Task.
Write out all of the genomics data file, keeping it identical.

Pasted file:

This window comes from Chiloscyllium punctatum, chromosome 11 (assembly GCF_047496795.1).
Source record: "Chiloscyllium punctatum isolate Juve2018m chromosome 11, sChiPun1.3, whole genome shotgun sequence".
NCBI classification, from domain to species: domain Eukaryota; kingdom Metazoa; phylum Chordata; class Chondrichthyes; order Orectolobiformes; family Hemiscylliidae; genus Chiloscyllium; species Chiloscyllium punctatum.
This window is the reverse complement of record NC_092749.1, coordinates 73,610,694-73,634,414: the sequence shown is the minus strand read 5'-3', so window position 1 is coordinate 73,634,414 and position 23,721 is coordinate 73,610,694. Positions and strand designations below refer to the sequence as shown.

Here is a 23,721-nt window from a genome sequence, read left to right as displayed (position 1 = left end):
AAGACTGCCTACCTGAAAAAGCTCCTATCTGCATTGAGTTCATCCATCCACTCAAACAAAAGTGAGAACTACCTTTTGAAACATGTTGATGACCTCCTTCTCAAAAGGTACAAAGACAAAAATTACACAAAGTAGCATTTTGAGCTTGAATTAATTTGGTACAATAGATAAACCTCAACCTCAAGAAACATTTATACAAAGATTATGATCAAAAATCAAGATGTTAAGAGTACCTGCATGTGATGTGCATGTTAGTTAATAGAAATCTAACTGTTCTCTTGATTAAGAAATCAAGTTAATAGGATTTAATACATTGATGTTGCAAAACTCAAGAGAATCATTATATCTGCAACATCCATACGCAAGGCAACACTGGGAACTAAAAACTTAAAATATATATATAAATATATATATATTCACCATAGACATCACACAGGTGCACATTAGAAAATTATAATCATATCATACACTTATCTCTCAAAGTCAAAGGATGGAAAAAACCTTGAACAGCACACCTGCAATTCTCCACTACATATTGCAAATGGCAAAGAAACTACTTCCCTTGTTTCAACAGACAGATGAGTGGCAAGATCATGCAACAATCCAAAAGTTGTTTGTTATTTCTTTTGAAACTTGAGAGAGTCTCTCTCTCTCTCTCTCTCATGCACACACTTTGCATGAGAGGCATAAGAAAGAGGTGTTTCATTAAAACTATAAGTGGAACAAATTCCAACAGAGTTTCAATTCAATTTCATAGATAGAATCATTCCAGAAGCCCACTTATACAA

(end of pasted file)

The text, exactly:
This window comes from Chiloscyllium punctatum, chromosome 11 (assembly GCF_047496795.1).
Source record: "Chiloscyllium punctatum isolate Juve2018m chromosome 11, sChiPun1.3, whole genome shotgun sequence".
NCBI classification, from domain to species: domain Eukaryota; kingdom Metazoa; phylum Chordata; class Chondrichthyes; order Orectolobiformes; family Hemiscylliidae; genus Chiloscyllium; species Chiloscyllium punctatum.
This window is the reverse complement of record NC_092749.1, coordinates 73,610,694-73,634,414: the sequence shown is the minus strand read 5'-3', so window position 1 is coordinate 73,634,414 and position 23,721 is coordinate 73,610,694. Positions and strand designations below refer to the sequence as shown.

Here is a 23,721-nt window from a genome sequence, read left to right as displayed (position 1 = left end):
AAGACTGCCTACCTGAAAAAGCTCCTATCTGCATTGAGTTCATCCATCCACTCAAACAAAAGTGAGAACTACCTTTTGAAACATGTTGATGACCTCCTTCTCAAAAGGTACAAAGACAAAAATTACACAAAGTAGCATTTTGAGCTTGAATTAATTTGGTACAATAGATAAACCTCAACCTCAAGAAACATTTATACAAAGATTATGATCAAAAATCAAGATGTTAAGAGTACCTGCATGTGATGTGCATGTTAGTTAATAGAAATCTAACTGTTCTCTTGATTAAGAAATCAAGTTAATAGGATTTAATACATTGATGTTGCAAAACTCAAGAGAATCATTATATCTGCAACATCCATACGCAAGGCAACACTGGGAACTAAAAACTTAAAATATATATATAAATATATATATATTCACCATAGACATCACACAGGTGCACATTAGAAAATTATAATCATATCATACACTTATCTCTCAAAGTCAAAGGATGGAAAAAACCTTGAACAGCACACCTGCAATTCTCCACTACATATTGCAAATGGCAAAGAAACTACTTCCCTTGTTTCAACAGACAGATGAGTGGCAAGATCATGCAACAATCCAAAAGTTGTTTGTTATTTCTTTTGAAACTTGAGAGAGTCTCTCTCTCTCTCTCTCTCATGCACACACTTTGCATGAGAGGCATAAGAAAGAGGTGTTTCATTAAAACTATAAGTGGAACAAATTCCAACAGAGTTTCAATTCAATTTCATAGATAGAATCATTCCAGAAGCCCACTTATACAA